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Source: Certified Angus Beef news release

Anyone who has ever had to follow a special diet-for medical reasons, for weight loss or otherwise-knows how restrictive it can seem.
But if you think following a low-sodium protocol can limit your dining options, that's only a fraction of what Jewish people who follow the kashrut laws endure.

In addition to having a list of foods that are prohibited, preparation methods are specific. Utensils used to cook meat products must be kept separate from those used to prepare dairy. Beef can only come from animals that have never been sick and then are harvested using the kosher methods.
In larger metropolitan areas, many kosher restaurants follow the same general template for serving their clientele, often offering traditional foods and similar atmospheres.

That's why Joey Allaham wanted to bring new options to New York City's kosher scene. He started Prime Hospitality Group in 2000, and now offers six different kosher concepts, including an upscale steakhouse called Prime Grill, a pizzeria and a bakery.

When he heard he could source Certified Angus Beef ® (CAB®) brand Kosher, he saw that as a way to continue to set his restaurants apart.

"I've been in the meat business my whole life. When I saw the piece of meat I knew it was different," he says. "It's like when a diamond guy looks at a diamond."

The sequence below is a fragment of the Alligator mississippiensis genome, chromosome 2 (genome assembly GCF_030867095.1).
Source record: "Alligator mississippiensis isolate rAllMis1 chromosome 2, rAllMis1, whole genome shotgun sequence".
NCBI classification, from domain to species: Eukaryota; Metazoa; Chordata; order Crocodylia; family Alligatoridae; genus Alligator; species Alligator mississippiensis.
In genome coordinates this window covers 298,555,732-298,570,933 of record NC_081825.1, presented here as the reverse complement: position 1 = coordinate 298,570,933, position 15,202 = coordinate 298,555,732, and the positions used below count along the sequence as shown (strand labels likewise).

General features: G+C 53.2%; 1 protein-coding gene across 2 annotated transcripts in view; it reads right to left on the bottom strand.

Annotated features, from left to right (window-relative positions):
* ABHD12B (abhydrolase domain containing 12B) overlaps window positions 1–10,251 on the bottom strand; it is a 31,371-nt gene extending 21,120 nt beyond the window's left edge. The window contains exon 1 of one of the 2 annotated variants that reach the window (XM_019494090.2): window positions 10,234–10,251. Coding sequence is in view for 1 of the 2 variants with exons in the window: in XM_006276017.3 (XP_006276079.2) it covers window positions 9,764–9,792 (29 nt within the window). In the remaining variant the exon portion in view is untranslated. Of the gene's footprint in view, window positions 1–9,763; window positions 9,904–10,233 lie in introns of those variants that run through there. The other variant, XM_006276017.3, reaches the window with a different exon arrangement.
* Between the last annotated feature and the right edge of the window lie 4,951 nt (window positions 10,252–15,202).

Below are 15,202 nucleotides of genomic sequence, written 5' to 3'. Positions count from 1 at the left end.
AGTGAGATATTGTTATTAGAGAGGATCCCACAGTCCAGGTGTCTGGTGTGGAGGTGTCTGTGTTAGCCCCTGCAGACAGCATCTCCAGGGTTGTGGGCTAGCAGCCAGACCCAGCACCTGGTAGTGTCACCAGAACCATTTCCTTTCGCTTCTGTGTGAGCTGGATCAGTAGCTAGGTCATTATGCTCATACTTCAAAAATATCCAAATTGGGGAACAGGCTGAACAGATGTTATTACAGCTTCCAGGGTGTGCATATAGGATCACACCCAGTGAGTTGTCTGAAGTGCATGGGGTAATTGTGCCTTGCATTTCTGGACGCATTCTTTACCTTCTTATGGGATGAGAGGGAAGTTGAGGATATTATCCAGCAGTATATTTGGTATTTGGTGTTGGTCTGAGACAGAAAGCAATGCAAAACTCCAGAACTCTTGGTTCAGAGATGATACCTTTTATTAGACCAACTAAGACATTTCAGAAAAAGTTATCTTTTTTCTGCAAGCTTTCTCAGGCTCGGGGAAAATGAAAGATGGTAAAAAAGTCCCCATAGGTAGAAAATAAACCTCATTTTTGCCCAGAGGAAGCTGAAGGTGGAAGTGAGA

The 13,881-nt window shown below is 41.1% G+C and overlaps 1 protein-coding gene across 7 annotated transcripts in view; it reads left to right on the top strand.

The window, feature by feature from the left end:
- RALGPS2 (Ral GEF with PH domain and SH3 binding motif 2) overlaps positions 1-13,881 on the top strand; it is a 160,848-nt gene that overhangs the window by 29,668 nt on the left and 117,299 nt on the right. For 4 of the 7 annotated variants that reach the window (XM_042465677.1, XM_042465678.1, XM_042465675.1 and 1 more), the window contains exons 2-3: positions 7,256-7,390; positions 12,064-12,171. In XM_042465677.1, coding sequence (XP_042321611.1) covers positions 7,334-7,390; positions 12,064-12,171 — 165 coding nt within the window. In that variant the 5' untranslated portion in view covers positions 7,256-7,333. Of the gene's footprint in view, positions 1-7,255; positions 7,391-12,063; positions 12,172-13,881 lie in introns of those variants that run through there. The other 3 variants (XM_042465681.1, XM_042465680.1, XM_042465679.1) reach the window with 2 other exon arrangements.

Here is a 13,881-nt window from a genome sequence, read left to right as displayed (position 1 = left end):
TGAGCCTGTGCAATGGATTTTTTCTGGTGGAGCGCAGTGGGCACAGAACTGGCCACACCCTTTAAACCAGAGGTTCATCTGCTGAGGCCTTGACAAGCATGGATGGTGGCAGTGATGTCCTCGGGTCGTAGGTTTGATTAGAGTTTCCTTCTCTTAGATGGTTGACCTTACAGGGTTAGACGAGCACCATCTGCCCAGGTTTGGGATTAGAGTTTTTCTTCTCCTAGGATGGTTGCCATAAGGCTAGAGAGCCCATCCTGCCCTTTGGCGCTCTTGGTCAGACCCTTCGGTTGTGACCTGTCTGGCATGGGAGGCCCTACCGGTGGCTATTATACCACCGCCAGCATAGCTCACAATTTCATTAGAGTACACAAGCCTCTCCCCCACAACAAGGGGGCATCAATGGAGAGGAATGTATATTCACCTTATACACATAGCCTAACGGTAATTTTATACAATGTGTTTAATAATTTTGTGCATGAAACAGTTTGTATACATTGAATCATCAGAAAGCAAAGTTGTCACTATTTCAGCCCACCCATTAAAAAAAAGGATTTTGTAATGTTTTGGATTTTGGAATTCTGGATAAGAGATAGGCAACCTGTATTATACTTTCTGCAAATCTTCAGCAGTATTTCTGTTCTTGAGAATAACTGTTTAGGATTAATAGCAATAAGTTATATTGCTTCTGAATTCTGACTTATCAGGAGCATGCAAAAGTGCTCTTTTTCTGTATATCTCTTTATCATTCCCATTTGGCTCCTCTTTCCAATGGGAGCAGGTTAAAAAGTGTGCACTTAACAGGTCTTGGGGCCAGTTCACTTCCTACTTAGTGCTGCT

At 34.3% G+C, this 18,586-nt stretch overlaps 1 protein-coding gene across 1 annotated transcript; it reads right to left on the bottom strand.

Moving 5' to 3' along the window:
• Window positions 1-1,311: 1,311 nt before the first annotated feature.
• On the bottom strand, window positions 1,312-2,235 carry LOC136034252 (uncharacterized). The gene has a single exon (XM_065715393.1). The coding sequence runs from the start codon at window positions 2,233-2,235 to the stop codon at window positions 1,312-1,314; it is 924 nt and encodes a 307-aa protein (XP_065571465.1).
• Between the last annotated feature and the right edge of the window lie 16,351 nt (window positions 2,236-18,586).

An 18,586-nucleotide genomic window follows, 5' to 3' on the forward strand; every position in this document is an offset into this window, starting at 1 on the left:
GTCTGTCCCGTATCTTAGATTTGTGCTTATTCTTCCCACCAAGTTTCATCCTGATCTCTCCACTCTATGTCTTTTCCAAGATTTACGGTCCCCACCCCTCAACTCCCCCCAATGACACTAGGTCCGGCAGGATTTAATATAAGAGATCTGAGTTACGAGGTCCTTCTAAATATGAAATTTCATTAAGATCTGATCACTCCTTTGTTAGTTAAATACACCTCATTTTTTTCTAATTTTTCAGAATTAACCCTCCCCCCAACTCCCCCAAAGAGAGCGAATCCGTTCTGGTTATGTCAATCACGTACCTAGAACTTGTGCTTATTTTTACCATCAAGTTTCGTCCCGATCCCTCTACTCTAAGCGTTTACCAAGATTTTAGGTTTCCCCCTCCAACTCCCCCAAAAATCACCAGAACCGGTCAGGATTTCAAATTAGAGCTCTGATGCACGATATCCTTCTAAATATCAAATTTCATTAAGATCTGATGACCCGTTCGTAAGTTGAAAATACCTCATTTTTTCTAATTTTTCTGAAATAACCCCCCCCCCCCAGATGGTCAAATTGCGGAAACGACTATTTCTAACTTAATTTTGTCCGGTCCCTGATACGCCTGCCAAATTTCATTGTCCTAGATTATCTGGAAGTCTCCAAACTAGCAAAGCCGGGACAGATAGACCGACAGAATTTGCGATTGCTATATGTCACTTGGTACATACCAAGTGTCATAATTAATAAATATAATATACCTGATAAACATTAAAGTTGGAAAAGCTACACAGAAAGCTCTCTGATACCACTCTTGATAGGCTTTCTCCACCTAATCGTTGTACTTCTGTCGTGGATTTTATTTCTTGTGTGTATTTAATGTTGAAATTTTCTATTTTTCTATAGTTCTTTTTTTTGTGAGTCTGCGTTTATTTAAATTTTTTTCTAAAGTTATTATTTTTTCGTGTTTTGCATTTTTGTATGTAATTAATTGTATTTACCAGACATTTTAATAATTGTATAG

The beef must meet the 10 carcass specifications for the CAB brand, a feat that's only achieved by about 22% of all Angus-type cattle. Beyond that, it must qualify for CAB Natural, from cattle never given hormones, antibiotics or anything but a vegetarian diet.

"The cattle that we're buying are the premium, the best of the best that's out there in terms of cattle, and we pay a large premium for them," says Ilan Parente, with Golden West Food Group, which is producing the brand's kosher extension at its Vernon, Calif., packing plant. "That's why it all fit very well with CAB."

As a kosher consumer himself, Parente takes a personal interest in producing the highest quality beef that appeals to those of his faith.

The process starts back on the ranch, he notes.

"We have two guys who go out to check the husbandry conditions on the farm, and we'll make recommendations," Parente says. They prefer metal or cement bunks, low-stress weaning programs and Angus breeding. They are also buying all-natural cattle that have never received antibiotics or implants. The reason is simple: there are added steps, and costs, associated with kosher production. The more cattle in a group that end up with that certification, the better.

"First, the cattle are ritually slaughtered, meaning that a knife is used," says Parente, comparing that to the "knock box" used in most packing plants. The person at the helm is a rabbi with a minimum of eight years experience. That knife has already been checked, and its sharpness approved by a separate rabbi.

"From there it goes through the dress process as you would see anywhere else," he says, "except when it comes to splitting the brisket."

Instead, another rabbi is there and inspects the chest cavity to be sure there are no signs that the animal has had so much as a cough during its lifetime. That is also the reason that they don't want wooden bunks, to cut down on possible splinters and internal injury related to that.

"If that lung is free of adhesions, then that animal will qualify for kosher," Parente says. "Kashering" the meat entails deveining, soaking and salting it to be sure there is no blood left.

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